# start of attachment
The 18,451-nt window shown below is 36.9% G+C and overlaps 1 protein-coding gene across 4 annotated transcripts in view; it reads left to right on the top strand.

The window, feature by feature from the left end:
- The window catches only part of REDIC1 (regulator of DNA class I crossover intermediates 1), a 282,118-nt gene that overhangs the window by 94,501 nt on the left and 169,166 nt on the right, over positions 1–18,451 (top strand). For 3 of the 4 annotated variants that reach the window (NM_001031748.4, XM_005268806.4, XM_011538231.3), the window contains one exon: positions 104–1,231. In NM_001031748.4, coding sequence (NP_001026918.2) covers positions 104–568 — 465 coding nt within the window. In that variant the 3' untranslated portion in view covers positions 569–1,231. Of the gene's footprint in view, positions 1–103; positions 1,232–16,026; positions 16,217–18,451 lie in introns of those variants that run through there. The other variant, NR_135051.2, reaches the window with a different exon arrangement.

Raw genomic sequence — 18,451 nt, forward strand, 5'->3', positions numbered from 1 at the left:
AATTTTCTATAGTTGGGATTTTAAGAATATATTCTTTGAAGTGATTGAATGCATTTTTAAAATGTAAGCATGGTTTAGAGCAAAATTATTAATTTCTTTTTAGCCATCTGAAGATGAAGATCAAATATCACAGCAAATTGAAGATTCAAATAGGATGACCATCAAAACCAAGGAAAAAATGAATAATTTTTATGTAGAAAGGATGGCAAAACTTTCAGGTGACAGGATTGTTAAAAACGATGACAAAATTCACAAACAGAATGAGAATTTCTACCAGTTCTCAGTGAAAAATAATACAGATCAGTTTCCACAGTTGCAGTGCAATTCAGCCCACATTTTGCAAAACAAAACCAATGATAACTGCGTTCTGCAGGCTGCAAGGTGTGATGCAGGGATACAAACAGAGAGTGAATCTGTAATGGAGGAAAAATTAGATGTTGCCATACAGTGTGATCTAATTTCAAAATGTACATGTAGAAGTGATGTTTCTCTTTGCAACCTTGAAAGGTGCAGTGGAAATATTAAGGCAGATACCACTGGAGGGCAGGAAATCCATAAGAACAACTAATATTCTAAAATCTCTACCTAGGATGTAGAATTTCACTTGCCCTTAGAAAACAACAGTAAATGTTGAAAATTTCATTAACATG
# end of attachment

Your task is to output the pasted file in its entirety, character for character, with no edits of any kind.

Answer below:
The 18,451-nt window shown below is 36.9% G+C and overlaps 1 protein-coding gene across 4 annotated transcripts in view; it reads left to right on the top strand.

The window, feature by feature from the left end:
- The window catches only part of REDIC1 (regulator of DNA class I crossover intermediates 1), a 282,118-nt gene that overhangs the window by 94,501 nt on the left and 169,166 nt on the right, over positions 1–18,451 (top strand). For 3 of the 4 annotated variants that reach the window (NM_001031748.4, XM_005268806.4, XM_011538231.3), the window contains one exon: positions 104–1,231. In NM_001031748.4, coding sequence (NP_001026918.2) covers positions 104–568 — 465 coding nt within the window. In that variant the 3' untranslated portion in view covers positions 569–1,231. Of the gene's footprint in view, positions 1–103; positions 1,232–16,026; positions 16,217–18,451 lie in introns of those variants that run through there. The other variant, NR_135051.2, reaches the window with a different exon arrangement.

Raw genomic sequence — 18,451 nt, forward strand, 5'->3', positions numbered from 1 at the left:
AATTTTCTATAGTTGGGATTTTAAGAATATATTCTTTGAAGTGATTGAATGCATTTTTAAAATGTAAGCATGGTTTAGAGCAAAATTATTAATTTCTTTTTAGCCATCTGAAGATGAAGATCAAATATCACAGCAAATTGAAGATTCAAATAGGATGACCATCAAAACCAAGGAAAAAATGAATAATTTTTATGTAGAAAGGATGGCAAAACTTTCAGGTGACAGGATTGTTAAAAACGATGACAAAATTCACAAACAGAATGAGAATTTCTACCAGTTCTCAGTGAAAAATAATACAGATCAGTTTCCACAGTTGCAGTGCAATTCAGCCCACATTTTGCAAAACAAAACCAATGATAACTGCGTTCTGCAGGCTGCAAGGTGTGATGCAGGGATACAAACAGAGAGTGAATCTGTAATGGAGGAAAAATTAGATGTTGCCATACAGTGTGATCTAATTTCAAAATGTACATGTAGAAGTGATGTTTCTCTTTGCAACCTTGAAAGGTGCAGTGGAAATATTAAGGCAGATACCACTGGAGGGCAGGAAATCCATAAGAACAACTAATATTCTAAAATCTCTACCTAGGATGTAGAATTTCACTTGCCCTTAGAAAACAACAGTAAATGTTGAAAATTTCATTAACATG